Concrete wall barriers as breakwaters piled along A1A
CONCRETE BREAKWATERS ALONG A1A (PIC BY ART SEITZ)
With concrete wall barriers installed as temporary breakwaters piled along the east side of the street and parking spaces next to a 6-foot pedestrian path lining the west, Feldman added that the Florida Department of Transportation (FDOT) wanted reliable assurances that the reconstructed road would be protected from future storm surge. The only coastal engineering capable of shielding A1A (along with thousands of lives and $billions in upland property) is a healthy beach. Instead of just adding more sand to the eroded shoreline, Feldman declared “We need to find a more long term solution.” Ironically, this sustainable approach had been repeatedly advocated by both Myers and predecessor Steve Higgins for decades.

Metal Sheet Pile Installed along A1A
METAL SHEET PILE INSTALLATION (PIC BY ART SEITZ)
According to Feldman, a $3 million metal sheet pile installation and sand placement plan would be the best shot at fixing A1A. The cost of building the sheet metal wall between the beach and the road would be split among the County, the City and FDOT. Despite the absence of a reliable Federal commitment, money was not expected to be a problem. Funds were available through a variety of sources, including the county’s tourism fund. While every long term plan variant was fitted with an 18-month timetable, post-planning construction for the short term fix would begin in January and be completed by the onset of Sea Turtle nesting season in March, 2013.

Galt Mile Residents Pack Beach Community Center
GALT MILERS PACK BEACH COMMUNITY CENTER
A week later, on December 10, 2012, more than 300 local residents, their elected officials in City, County and State governments, local Florida Department of Transportation (FDOT) bureaucrats and representatives from environmental, business and civic organizations converged on the Beach Community Center. The public officials planned to reveal long and short term recovery proposals under consideration by the City, County and State (FDOT).

FDOT District Secretary Jim Wolfe, FDOT Project Manager Gerry O'Reilly and FDOT District Maintenance Engineer Cleo Marsh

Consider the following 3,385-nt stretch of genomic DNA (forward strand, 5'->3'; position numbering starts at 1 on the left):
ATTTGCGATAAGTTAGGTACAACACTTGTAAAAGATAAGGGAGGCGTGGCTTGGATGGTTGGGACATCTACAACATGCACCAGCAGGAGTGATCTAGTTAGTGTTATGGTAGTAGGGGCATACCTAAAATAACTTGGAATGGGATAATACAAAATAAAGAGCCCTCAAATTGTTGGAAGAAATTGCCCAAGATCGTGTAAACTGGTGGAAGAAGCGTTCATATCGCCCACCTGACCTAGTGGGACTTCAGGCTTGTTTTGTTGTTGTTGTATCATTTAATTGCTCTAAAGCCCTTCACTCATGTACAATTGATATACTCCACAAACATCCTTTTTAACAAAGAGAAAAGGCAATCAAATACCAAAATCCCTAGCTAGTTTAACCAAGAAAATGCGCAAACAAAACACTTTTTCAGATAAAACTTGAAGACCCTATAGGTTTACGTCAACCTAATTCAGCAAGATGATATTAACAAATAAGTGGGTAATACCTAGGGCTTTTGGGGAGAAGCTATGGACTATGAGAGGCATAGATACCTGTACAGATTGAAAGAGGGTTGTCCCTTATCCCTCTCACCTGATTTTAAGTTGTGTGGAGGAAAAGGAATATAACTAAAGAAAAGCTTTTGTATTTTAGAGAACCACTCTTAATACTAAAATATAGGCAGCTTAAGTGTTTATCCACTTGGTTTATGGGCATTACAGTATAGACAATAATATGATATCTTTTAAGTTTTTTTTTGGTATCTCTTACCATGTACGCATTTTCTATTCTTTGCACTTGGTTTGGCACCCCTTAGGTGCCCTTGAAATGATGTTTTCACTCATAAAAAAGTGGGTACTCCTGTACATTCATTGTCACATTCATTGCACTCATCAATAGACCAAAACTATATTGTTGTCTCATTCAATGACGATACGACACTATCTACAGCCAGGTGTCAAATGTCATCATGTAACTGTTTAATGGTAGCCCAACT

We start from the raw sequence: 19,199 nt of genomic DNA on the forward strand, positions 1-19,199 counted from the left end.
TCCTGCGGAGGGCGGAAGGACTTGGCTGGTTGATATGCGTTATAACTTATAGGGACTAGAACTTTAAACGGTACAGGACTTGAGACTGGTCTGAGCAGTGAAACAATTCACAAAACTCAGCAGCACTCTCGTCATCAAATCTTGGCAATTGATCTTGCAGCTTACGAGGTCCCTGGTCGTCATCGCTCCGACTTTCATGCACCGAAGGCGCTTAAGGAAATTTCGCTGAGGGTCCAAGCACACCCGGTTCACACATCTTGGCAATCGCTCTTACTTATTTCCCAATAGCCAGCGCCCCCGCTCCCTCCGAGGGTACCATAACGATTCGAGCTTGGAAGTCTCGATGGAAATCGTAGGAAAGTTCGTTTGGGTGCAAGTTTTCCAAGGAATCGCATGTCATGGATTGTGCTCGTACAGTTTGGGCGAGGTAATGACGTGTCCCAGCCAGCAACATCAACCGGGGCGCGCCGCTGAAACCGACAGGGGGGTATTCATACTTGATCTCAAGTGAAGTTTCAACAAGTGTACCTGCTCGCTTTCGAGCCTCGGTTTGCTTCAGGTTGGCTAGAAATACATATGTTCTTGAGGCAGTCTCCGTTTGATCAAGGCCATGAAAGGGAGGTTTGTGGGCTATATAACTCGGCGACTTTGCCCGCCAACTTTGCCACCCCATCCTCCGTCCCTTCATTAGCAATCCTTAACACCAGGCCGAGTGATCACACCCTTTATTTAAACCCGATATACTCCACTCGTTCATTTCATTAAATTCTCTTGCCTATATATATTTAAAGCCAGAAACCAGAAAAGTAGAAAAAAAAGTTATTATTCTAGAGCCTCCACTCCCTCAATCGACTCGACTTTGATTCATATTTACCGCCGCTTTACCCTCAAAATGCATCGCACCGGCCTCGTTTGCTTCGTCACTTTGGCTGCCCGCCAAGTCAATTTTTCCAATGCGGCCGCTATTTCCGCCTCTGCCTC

JIM WOLFE, GERRY O'REILLY AND CLEO MARSH
Residents who packed the standing-room-only Monday night event hoped for a glimpse at the future of their beach. FDOT District Secretary Jim Wolfe and project manager Gerry O'Reilly explained that the storm-reduced 2-lane A1A configuration would be abutted with a third “left turn” lane and that remaining space liberated by the lane reduction would accommodate a long-planned Greenway project. After outlining plans for the $8.3 million short-term fix that was subsequently completed in June 2013 (two months into the Sea Turtle nesting season), Wolfe said that the long-term solution would feature an elevated roadway bookended with bike lanes and O’Reilly proposed tilting A1A so that water drains to the west – away from the ocean – rather than to the east.

Broward Commissioner Chip LaMarca
BROWARD COMM. CHIP LAMARCA
July 2014 Pre-Construction A1A
JULY 2014 PRE-CONSTRUCTION A1A
While conceding that sustainability was an indispensible plan asset, residents were still flustered by an 18-month waiting period projected for each of several proposed long-term solutions. When FDOT District Secretary Jim Wolfe said “I wouldn’t see work starting on a rebuild of A1A for 18 months...,” Broward Commissioner Chip LaMarca – a building contractor by trade – responded “18 months is a long time. Maybe we could contract that and make it a shorter timetable.” Unfortunately, LaMarca’s aspiration remained unrequited. Now that the 18-month purchase price for sustainability has been paid-in-full, FDOT is again ramping up to implement the final construction plans for A1A.

Click to Russell Engineering website Click to Russell Engineering website In spinning the storm damage as an “opportunity” and naming the project A1A in Action, City officials marketed the effort as “dedicated to enhancing a piece of Fort Lauderdale’s future by transforming a portion of this iconic roadway into a vibrant, resilient, multimodal destination.” Under the watchful eyes of FDOT and engineering megafirm Calvin, Giordano & Associates, Inc., on July 28, 2014, bid-winning contractor Russell Engineering, Inc. initiated the first phase of rebuilding the .988 miles of A1A from Sunrise Boulevard to NE 18th Street. FDOT allotted 506 days to complete the $11.8 Million project (FDOT Financial Number: 433688-4-52-01), officially anticipating an estimated December, 2015 deadline, although Russell Engineering’s contract contains a $5000 per diem incentive for clipping up to 100 days from the construction timetable. FDOT authorized the contractor to work Monday through Saturday from 8 a.m. to 7 p.m. The contractor’s plan called for crews to initially erect construction signs and concrete barrier walls around work zones.

Wave Wall Decorative Neon Accent Lighting
WAVE WALL NEON ACCENT LIGHTS
A 10- to 17-foot wide beachfront promenade featuring paver sidewalks and crosswalks will abut the interred sheet pile sea wall along the east side of A1A. Above ground, a decorative sea wall will be enhanced with the same neon accent lighting that lines the Wave Wall. The road will include a raised median along Birch State Park as median islands and left turn lanes will mark where the route penetrates a residential neighborhood. Underground utilities that service newly restored beach showers will be relocated, as will manhole covers that gateway access to the remapped interred lines.